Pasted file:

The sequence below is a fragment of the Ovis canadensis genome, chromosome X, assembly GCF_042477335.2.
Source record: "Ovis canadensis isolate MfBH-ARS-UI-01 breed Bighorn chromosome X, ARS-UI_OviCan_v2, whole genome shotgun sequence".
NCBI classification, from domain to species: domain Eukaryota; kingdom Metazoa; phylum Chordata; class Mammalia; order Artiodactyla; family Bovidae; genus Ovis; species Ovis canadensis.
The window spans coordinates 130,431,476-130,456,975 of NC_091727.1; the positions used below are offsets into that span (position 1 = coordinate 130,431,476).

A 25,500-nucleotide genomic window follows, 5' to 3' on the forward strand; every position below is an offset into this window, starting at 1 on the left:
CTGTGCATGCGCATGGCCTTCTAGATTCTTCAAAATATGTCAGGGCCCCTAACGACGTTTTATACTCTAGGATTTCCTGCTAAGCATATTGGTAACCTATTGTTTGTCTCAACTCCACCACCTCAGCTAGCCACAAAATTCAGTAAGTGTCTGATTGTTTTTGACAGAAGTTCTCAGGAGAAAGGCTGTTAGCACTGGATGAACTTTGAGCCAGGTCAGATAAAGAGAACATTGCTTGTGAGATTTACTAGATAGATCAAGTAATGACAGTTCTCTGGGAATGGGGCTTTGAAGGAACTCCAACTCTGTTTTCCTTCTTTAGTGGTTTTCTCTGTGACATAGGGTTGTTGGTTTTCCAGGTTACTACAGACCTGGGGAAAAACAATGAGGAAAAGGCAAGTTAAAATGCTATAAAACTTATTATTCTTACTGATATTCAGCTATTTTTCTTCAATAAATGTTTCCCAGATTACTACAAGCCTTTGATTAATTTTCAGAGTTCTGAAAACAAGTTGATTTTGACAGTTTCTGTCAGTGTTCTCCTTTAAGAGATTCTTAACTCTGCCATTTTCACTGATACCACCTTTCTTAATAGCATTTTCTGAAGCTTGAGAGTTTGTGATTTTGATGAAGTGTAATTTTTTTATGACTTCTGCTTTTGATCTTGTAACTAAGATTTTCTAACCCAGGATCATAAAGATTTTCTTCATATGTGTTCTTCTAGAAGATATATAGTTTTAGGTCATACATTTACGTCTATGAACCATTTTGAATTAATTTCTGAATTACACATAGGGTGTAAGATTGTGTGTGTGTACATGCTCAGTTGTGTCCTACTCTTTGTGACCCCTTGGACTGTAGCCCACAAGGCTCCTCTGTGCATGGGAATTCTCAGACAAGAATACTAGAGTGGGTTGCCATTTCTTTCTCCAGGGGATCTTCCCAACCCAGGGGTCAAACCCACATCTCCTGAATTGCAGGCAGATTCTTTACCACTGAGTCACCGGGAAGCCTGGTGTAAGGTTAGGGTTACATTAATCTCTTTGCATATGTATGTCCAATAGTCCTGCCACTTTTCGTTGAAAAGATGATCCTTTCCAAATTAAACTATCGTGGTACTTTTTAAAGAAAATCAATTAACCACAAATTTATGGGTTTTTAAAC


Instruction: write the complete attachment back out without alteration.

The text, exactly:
The sequence below is a fragment of the Ovis canadensis genome, chromosome X, assembly GCF_042477335.2.
Source record: "Ovis canadensis isolate MfBH-ARS-UI-01 breed Bighorn chromosome X, ARS-UI_OviCan_v2, whole genome shotgun sequence".
NCBI classification, from domain to species: domain Eukaryota; kingdom Metazoa; phylum Chordata; class Mammalia; order Artiodactyla; family Bovidae; genus Ovis; species Ovis canadensis.
The window spans coordinates 130,431,476-130,456,975 of NC_091727.1; the positions used below are offsets into that span (position 1 = coordinate 130,431,476).

A 25,500-nucleotide genomic window follows, 5' to 3' on the forward strand; every position below is an offset into this window, starting at 1 on the left:
CTGTGCATGCGCATGGCCTTCTAGATTCTTCAAAATATGTCAGGGCCCCTAACGACGTTTTATACTCTAGGATTTCCTGCTAAGCATATTGGTAACCTATTGTTTGTCTCAACTCCACCACCTCAGCTAGCCACAAAATTCAGTAAGTGTCTGATTGTTTTTGACAGAAGTTCTCAGGAGAAAGGCTGTTAGCACTGGATGAACTTTGAGCCAGGTCAGATAAAGAGAACATTGCTTGTGAGATTTACTAGATAGATCAAGTAATGACAGTTCTCTGGGAATGGGGCTTTGAAGGAACTCCAACTCTGTTTTCCTTCTTTAGTGGTTTTCTCTGTGACATAGGGTTGTTGGTTTTCCAGGTTACTACAGACCTGGGGAAAAACAATGAGGAAAAGGCAAGTTAAAATGCTATAAAACTTATTATTCTTACTGATATTCAGCTATTTTTCTTCAATAAATGTTTCCCAGATTACTACAAGCCTTTGATTAATTTTCAGAGTTCTGAAAACAAGTTGATTTTGACAGTTTCTGTCAGTGTTCTCCTTTAAGAGATTCTTAACTCTGCCATTTTCACTGATACCACCTTTCTTAATAGCATTTTCTGAAGCTTGAGAGTTTGTGATTTTGATGAAGTGTAATTTTTTTATGACTTCTGCTTTTGATCTTGTAACTAAGATTTTCTAACCCAGGATCATAAAGATTTTCTTCATATGTGTTCTTCTAGAAGATATATAGTTTTAGGTCATACATTTACGTCTATGAACCATTTTGAATTAATTTCTGAATTACACATAGGGTGTAAGATTGTGTGTGTGTACATGCTCAGTTGTGTCCTACTCTTTGTGACCCCTTGGACTGTAGCCCACAAGGCTCCTCTGTGCATGGGAATTCTCAGACAAGAATACTAGAGTGGGTTGCCATTTCTTTCTCCAGGGGATCTTCCCAACCCAGGGGTCAAACCCACATCTCCTGAATTGCAGGCAGATTCTTTACCACTGAGTCACCGGGAAGCCTGGTGTAAGGTTAGGGTTACATTAATCTCTTTGCATATGTATGTCCAATAGTCCTGCCACTTTTCGTTGAAAAGATGATCCTTTCCAAATTAAACTATCGTGGTACTTTTTAAAGAAAATCAATTAACCACAAATTTATGGGTTTTTAAAC